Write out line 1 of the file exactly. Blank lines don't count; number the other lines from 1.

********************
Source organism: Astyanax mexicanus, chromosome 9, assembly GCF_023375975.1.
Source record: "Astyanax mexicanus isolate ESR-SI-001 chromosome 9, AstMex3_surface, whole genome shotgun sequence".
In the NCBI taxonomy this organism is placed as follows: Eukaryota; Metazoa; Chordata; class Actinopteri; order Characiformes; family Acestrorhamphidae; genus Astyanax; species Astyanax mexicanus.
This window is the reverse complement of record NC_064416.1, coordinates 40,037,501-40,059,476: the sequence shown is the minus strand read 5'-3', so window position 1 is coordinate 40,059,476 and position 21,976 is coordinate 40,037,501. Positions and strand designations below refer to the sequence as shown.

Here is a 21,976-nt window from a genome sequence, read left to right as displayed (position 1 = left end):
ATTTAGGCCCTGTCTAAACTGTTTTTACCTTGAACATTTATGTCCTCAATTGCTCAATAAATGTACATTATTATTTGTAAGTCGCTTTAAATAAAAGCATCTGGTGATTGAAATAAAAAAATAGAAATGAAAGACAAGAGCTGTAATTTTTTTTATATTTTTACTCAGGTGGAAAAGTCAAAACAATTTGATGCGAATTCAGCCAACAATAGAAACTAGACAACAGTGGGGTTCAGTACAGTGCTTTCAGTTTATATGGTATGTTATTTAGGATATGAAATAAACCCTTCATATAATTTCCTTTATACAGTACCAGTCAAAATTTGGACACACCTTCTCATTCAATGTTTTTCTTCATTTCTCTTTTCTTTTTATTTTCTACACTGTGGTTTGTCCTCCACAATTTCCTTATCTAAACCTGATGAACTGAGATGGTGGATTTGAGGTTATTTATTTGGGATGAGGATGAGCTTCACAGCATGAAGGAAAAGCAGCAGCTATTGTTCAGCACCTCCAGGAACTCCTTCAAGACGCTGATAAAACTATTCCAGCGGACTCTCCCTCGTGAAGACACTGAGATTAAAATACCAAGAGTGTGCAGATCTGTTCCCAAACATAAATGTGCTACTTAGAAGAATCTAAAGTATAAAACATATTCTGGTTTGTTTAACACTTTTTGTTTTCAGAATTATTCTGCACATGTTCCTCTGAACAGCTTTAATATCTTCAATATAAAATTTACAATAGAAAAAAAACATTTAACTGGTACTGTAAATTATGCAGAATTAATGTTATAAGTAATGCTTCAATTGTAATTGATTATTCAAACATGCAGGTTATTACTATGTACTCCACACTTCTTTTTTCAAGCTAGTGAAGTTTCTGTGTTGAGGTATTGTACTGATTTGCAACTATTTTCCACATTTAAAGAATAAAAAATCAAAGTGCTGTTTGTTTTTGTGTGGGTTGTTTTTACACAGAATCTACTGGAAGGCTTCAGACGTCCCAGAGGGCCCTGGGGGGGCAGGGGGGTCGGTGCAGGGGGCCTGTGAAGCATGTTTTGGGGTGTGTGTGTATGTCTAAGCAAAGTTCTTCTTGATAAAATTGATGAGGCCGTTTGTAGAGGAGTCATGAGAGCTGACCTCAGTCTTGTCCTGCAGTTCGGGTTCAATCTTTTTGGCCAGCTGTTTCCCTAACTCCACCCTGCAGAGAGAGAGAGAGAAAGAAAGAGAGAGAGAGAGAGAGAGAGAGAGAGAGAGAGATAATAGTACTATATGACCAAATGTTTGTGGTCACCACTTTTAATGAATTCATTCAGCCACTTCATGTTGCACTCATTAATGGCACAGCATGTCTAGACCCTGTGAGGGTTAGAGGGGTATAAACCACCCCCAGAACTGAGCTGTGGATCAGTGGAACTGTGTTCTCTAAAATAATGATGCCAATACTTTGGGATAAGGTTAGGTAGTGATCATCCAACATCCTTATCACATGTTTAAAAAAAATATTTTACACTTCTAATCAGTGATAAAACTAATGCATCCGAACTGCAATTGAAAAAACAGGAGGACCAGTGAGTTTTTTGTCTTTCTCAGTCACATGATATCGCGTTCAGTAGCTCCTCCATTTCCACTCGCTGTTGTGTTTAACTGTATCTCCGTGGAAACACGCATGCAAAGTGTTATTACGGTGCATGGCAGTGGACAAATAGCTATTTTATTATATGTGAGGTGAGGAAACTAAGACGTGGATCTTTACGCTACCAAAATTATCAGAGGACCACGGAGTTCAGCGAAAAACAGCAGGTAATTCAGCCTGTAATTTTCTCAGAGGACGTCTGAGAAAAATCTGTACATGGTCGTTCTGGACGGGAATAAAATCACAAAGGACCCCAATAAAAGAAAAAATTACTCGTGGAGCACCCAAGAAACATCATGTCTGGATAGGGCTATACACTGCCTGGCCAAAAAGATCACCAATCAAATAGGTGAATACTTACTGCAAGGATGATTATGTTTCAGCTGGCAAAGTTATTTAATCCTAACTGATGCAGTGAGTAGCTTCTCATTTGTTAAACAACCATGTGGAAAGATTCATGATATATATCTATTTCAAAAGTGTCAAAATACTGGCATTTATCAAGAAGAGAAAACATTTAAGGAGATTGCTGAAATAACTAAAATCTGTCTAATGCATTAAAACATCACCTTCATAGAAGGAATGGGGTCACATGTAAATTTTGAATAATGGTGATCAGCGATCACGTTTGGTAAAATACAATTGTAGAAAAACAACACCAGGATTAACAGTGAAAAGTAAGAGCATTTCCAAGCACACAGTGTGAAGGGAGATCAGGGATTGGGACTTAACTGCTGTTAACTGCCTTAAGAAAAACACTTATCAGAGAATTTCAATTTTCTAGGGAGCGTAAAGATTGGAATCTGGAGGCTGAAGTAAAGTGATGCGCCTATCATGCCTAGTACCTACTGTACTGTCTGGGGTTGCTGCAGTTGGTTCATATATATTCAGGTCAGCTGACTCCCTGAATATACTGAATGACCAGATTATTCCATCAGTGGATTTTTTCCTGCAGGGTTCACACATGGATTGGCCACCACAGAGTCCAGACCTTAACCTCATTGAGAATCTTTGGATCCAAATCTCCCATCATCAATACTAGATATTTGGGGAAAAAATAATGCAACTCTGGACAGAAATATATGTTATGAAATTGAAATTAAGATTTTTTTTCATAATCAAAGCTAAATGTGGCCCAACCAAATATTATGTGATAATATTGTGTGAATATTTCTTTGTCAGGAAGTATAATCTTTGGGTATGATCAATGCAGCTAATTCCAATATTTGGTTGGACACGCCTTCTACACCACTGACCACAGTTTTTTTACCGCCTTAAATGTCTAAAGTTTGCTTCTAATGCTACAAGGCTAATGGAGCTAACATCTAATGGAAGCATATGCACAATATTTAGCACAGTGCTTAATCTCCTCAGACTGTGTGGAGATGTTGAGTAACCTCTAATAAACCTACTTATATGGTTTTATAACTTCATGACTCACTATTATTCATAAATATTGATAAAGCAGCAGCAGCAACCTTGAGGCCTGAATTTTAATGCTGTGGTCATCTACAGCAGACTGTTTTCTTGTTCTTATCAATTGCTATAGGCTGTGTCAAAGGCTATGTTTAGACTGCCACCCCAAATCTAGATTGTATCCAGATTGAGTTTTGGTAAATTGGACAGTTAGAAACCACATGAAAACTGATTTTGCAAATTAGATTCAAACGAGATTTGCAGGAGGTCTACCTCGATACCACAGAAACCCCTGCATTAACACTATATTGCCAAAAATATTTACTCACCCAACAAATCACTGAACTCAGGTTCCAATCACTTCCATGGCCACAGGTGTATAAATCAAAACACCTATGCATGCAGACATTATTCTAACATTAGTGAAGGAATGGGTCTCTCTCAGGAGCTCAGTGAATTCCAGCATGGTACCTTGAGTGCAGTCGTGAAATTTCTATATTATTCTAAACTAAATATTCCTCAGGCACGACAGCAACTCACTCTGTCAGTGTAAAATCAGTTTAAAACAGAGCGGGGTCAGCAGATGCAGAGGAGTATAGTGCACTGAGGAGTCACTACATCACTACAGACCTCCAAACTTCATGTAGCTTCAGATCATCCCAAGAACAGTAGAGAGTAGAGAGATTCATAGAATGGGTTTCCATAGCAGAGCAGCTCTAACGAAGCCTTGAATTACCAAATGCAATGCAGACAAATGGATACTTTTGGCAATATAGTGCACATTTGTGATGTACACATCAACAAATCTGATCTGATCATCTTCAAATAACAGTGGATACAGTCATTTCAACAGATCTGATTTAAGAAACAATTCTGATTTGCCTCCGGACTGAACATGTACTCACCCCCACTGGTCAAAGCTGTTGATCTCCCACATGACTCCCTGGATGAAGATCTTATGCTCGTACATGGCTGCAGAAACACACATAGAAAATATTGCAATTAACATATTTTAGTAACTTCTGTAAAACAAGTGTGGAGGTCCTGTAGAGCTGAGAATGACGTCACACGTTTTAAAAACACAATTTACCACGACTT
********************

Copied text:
Source organism: Astyanax mexicanus, chromosome 9, assembly GCF_023375975.1.